I’ve long argued it’s a mistake to suggest online impact can be measured by follower count. Yet, many people unfamiliar with social media and digital culture rely on these numbers.
The media have been reporting on a site called SocialElection.ca which is hoping to identify a connection between Facebook “likes” and voting results. A CBC report on the site identifies the follower numbers for the party leaders.
The latest numbers look like this:
- Michael Ignatieff 65,072
- Jack Layton 55,957
- Stephen Harper 52,673
- Elizabeth May 10,529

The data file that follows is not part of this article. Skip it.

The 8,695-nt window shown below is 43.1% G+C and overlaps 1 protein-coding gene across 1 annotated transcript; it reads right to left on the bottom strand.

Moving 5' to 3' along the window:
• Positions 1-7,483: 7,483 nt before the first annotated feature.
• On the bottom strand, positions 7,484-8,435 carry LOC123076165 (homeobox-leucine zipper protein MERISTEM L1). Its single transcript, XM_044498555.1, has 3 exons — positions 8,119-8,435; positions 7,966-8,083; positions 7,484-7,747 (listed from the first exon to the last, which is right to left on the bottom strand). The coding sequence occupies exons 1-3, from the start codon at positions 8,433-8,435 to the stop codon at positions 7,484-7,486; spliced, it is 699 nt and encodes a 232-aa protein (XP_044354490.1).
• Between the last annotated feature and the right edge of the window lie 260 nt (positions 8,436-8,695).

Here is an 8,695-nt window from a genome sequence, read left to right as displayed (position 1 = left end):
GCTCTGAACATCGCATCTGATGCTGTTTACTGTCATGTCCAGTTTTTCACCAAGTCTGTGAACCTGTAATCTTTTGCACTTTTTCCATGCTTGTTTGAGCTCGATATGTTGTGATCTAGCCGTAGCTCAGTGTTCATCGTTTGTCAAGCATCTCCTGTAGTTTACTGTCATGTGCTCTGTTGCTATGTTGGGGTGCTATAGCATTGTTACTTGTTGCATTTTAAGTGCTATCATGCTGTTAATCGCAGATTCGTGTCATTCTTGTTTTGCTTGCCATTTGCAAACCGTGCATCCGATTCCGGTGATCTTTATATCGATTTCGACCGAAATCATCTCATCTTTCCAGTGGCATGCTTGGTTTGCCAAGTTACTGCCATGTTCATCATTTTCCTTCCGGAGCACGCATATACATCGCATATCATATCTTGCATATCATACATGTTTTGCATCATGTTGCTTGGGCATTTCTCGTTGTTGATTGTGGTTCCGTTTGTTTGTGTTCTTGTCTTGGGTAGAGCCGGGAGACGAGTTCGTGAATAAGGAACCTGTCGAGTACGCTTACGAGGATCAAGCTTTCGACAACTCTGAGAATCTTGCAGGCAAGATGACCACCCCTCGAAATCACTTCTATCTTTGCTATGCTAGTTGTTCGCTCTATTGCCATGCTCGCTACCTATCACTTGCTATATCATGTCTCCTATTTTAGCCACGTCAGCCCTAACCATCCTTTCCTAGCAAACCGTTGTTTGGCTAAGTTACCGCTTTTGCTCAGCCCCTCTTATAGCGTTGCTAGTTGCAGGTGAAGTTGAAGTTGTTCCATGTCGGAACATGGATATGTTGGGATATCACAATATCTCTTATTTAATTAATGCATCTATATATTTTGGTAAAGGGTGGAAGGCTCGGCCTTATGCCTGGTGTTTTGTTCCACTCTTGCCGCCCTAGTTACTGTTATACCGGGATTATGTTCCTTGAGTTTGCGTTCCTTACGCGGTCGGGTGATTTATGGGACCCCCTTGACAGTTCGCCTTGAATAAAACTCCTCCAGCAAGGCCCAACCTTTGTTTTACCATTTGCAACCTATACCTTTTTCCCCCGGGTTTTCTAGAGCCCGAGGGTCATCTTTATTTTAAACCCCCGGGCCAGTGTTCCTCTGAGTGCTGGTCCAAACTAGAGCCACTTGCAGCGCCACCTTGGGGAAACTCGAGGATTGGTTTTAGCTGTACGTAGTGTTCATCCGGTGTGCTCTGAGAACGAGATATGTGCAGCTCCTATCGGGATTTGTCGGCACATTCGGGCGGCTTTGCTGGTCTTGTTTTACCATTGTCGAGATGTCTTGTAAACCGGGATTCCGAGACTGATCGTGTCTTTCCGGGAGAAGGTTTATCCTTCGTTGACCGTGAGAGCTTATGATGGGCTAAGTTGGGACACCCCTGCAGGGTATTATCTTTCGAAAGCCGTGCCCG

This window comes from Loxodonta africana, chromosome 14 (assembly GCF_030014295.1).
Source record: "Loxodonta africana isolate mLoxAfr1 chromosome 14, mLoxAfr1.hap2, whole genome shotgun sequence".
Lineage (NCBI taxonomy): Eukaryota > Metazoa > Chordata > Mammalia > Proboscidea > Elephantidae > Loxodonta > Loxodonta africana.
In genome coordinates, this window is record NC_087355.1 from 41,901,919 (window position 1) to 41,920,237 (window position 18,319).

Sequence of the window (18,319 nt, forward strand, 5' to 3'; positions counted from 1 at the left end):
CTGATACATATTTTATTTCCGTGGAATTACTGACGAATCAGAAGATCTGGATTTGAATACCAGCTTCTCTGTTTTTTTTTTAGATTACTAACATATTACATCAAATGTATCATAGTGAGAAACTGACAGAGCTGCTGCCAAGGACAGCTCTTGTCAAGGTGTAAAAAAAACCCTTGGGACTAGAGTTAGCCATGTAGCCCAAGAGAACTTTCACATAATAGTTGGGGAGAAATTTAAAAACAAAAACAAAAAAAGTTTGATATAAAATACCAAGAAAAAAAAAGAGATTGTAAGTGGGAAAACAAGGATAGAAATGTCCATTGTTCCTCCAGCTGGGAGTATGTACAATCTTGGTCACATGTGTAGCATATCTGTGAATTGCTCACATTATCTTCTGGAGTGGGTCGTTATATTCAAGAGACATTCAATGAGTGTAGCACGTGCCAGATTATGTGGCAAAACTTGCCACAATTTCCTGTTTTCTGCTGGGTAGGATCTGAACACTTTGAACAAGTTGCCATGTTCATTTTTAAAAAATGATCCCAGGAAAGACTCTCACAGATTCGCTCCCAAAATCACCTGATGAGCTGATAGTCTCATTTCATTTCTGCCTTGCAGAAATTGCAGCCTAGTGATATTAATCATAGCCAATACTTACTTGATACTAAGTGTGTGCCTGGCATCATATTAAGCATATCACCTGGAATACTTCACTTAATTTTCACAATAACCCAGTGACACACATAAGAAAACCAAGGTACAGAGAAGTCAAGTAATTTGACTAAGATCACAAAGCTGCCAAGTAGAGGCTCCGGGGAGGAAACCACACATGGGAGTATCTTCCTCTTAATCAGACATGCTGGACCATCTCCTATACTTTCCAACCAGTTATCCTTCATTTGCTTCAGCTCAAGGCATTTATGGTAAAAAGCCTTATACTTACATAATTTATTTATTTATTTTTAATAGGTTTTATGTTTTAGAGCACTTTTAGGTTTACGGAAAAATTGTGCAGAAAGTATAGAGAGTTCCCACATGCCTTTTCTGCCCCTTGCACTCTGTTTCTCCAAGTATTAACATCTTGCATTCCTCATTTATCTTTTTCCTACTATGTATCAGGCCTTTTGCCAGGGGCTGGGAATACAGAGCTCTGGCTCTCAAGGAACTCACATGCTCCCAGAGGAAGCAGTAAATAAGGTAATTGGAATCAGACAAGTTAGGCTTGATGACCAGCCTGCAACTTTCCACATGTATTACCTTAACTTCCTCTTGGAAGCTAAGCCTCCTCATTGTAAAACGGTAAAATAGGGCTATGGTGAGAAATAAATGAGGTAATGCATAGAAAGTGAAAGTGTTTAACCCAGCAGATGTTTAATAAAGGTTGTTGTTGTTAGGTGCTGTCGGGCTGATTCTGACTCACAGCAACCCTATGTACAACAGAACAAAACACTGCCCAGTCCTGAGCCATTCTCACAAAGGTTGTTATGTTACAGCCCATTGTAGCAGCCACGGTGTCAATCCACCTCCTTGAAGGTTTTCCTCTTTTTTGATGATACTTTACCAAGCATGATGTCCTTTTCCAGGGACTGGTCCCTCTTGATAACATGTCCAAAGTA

- Gilles Duceppe 8,120
A problem reveals itself when you consider these number in a larger context. For example, the Facebook Fan Page for Liberal candidate Justin Trudeau has 30,185 likes (putting him ahead of May and Duceppe) and Tony Clement, arguably one of the most popular “online” MPs of the 40th Parliament doesn’t even have a Facebook Fan Page.
Things get even more exciting when you cast a wider net (so to speak). Chambly-Borduas candidate Jean-François Mercier has 183,740 Facebook Fans… more than the top three leaders COMBINED (173,072). In fact, he’s so popular, his website is currently down because he’s exceeded the bandwidth limits of his Internet account.